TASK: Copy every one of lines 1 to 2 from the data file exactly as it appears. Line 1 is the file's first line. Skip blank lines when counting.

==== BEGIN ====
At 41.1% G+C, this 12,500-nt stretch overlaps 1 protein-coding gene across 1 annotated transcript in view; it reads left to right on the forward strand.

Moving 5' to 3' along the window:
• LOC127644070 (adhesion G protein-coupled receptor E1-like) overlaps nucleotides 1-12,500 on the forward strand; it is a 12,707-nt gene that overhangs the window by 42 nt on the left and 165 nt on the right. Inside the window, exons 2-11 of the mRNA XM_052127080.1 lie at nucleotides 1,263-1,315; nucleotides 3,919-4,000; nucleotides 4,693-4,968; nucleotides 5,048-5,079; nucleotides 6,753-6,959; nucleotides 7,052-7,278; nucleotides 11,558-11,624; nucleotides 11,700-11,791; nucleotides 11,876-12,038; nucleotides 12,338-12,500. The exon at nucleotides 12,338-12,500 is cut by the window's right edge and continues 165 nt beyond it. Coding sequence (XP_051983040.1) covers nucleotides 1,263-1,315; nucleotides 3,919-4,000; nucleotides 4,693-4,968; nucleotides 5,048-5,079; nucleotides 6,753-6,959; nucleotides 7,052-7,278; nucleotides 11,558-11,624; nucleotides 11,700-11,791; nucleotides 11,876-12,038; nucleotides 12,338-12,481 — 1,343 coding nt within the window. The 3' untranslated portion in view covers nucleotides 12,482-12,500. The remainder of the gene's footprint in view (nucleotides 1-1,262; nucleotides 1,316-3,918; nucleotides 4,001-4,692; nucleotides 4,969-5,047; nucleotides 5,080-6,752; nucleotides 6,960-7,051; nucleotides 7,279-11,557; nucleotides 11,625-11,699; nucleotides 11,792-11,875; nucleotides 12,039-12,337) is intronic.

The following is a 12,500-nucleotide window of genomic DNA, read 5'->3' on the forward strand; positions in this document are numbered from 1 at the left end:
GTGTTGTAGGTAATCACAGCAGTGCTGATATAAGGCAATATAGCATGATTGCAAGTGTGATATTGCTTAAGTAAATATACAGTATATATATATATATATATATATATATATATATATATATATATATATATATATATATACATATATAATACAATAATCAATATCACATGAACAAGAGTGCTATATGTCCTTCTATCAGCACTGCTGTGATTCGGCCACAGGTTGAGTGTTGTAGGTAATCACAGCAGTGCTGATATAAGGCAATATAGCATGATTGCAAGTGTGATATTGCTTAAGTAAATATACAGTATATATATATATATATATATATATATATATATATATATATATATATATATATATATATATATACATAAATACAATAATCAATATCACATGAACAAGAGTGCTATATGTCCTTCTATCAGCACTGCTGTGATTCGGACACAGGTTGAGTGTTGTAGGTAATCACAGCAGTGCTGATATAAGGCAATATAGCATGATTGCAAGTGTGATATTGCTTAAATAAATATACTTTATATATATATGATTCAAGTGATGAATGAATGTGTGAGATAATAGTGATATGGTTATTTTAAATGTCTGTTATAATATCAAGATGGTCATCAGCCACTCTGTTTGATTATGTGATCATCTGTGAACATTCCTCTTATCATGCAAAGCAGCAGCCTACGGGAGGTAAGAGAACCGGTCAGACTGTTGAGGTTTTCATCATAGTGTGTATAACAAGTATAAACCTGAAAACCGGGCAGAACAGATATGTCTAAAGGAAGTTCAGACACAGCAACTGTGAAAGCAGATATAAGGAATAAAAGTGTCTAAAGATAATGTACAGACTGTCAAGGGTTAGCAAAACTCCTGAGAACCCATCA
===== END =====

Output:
At 41.1% G+C, this 12,500-nt stretch overlaps 1 protein-coding gene across 1 annotated transcript in view; it reads left to right on the forward strand.

Moving 5' to 3' along the window: